USDA Public Health Veterinarians examine every single animal before processing and condemn those with any signs of illness. Animals most likely to have BSE are older animals, either unable to walk, or showing signs of neurological disease. Such animals are banned from the human food supply. The strong BSE measures we have in place in the United States apply to all beef produced in this country. All beef, regardless of whether it is organic, natural or conventionally raised, is safe. No cattle in the United States can legally be fed animal by-products that could spread BSE. The BSE surveillance program in the United States is designed to detect the disease even if the prevalence rate is as low as one case per 1 million adult cattle. The BSE risk in this country is so low, in part, because of a progressive series of strong actions taken by the U.S. government. Actions such as removal of materials that would most likely carry BSE, banning animals that show signs of the neurological disease and the effective feed ban ensure the very low risk of BSE in the United States.

This most recent firewall established by USDA mandates removal from the food supply material that would most likely carry the BSE agent (such as brain and spinal cord). This process happens every day with every animal to ensure this diminishing disease has no affect on public health. BSE infectivity exists primarily in nervous system tissues such as the spinal cord and brain of older animals with this rare disease, and USDA mandates that these materials be removed prior to processing. In 2003, USDA strengthened its food safety program by banning from the human food supply, any cattle that are unable to walk or show signs of possible neurological disease. In 1997, the FDA banned feeding ruminant-derived protein to cattle. This feed ban breaks the cycle of BSE.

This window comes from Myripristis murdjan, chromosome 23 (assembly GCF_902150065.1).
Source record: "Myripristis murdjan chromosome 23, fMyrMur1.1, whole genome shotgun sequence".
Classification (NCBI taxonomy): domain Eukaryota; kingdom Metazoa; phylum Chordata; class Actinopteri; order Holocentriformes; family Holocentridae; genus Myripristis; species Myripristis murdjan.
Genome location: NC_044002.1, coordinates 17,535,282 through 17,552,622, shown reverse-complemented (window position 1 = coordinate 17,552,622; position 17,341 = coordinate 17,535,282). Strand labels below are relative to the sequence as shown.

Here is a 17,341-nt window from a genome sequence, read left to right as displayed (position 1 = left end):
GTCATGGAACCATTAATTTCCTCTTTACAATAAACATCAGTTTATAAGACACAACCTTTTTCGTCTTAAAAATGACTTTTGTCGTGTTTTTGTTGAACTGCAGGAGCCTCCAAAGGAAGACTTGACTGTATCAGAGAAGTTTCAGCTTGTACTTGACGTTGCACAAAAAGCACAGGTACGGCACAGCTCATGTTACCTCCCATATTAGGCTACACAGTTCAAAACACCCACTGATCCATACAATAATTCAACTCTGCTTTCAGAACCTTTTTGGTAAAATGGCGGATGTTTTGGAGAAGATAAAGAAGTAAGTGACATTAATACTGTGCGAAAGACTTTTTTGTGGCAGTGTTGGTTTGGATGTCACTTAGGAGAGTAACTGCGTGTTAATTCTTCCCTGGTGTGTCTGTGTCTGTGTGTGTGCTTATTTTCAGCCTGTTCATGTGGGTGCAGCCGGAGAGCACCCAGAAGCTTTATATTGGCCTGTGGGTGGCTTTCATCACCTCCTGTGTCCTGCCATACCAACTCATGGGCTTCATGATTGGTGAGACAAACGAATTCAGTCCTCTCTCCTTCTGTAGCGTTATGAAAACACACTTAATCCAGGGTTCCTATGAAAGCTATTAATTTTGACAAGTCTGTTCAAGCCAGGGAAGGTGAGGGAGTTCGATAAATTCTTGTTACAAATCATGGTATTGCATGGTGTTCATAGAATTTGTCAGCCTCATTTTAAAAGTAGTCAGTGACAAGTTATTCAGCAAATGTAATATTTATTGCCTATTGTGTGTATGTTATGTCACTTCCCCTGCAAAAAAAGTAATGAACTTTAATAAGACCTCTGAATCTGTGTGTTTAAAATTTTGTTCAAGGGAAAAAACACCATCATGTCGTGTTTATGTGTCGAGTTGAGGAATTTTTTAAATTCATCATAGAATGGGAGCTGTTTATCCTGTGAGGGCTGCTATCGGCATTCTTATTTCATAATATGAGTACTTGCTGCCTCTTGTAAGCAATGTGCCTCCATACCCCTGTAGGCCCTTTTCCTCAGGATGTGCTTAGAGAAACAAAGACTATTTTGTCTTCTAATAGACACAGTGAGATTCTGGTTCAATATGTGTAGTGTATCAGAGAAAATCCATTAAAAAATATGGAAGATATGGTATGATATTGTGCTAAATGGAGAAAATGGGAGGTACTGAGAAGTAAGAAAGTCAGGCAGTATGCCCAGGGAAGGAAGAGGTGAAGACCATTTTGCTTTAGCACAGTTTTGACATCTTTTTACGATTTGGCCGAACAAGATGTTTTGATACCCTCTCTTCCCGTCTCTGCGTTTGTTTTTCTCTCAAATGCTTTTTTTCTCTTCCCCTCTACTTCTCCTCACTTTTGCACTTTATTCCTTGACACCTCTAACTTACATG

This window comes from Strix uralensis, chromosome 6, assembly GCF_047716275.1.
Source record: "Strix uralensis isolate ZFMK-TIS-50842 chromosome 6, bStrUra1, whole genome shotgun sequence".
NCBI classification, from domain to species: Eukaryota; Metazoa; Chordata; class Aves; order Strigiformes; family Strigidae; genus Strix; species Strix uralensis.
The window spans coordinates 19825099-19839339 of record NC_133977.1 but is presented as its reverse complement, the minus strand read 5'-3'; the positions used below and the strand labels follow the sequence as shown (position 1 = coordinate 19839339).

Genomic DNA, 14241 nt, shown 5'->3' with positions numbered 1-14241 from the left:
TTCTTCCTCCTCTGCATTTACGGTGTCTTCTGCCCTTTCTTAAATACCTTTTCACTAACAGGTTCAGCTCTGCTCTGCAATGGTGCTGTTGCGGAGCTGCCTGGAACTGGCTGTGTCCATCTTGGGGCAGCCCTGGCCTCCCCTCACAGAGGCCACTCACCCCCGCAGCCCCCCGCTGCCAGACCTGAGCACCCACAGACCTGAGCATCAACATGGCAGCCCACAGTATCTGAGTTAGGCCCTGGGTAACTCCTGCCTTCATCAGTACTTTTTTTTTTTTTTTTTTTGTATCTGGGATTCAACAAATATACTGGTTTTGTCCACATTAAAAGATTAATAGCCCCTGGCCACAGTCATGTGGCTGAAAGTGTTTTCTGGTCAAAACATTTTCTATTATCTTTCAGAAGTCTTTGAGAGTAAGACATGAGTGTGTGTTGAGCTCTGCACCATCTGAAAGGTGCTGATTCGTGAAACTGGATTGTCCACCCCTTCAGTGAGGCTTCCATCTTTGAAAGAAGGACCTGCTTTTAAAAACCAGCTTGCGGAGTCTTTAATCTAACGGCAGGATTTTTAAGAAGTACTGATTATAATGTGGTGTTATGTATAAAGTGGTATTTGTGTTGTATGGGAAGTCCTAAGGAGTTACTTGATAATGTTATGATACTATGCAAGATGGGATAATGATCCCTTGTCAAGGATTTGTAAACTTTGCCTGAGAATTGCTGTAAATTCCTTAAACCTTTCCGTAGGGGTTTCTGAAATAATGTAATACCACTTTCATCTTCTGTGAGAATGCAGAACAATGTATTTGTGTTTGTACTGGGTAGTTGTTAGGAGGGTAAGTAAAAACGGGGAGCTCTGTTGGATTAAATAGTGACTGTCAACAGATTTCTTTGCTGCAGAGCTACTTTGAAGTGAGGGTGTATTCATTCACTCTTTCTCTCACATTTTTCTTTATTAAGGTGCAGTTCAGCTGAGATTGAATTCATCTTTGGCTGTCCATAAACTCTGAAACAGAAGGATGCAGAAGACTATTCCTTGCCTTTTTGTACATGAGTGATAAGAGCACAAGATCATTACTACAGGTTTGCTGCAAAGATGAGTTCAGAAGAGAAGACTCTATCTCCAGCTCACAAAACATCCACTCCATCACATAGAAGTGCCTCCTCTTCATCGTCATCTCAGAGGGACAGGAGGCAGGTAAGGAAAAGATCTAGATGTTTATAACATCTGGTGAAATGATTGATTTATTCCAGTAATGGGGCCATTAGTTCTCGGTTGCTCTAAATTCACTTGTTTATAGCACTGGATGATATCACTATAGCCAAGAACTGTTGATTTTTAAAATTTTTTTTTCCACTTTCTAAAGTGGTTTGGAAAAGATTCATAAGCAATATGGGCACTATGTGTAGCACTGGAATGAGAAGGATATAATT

Dogs, birds, reptiles and horses are not known to be susceptible to the infectious agent that causes BSE in cattle. However, cats are susceptible. Approximately 90 cats in the UK and several cats in other European countries were diagnosed with the feline version of BSE, or FSE. Currently in the U.S., some animal products that are prohibited from cattle feed are acceptable for use in pet food. Such products include meat and bone meal, for example. However, FDA believes that the safeguards it has put into place (i.e. ruminant feed rule) to prevent BSE in the U.S. have also protected cats. To date, no case of FSE has been found in the U.S. FDA continues to review these safeguards to be sure they are adequate.

In summary, the US remains at a low risk for BSE; largely due to the timeliness and implementation of our control programs and the cooperation of all elements of the US beef industry. So while we did have a positive test on an animal, we did however, catch it with the safeguards we have in place. In the mean time, US beef remains safe to eat and consumers should feel confident in their food safety when eating US beef and beef products.

To learn more about BSE, information can found at the following Web sites:

Food and Drug Administration

U.S. Department of Agriculture

Beef Industry Scientific Panel Information Resource
Damon Pollard
Extension Agent
Livestock

Written By

Photo of Damon Pollard, N.C. Cooperative ExtensionDamon PollardExtension Agent, Agriculture - Livestock, Field Crops and Forestry (828) 439-4460 damon_pollard@ncsu.eduBurke County, North Carolina
Updated on May 2, 2016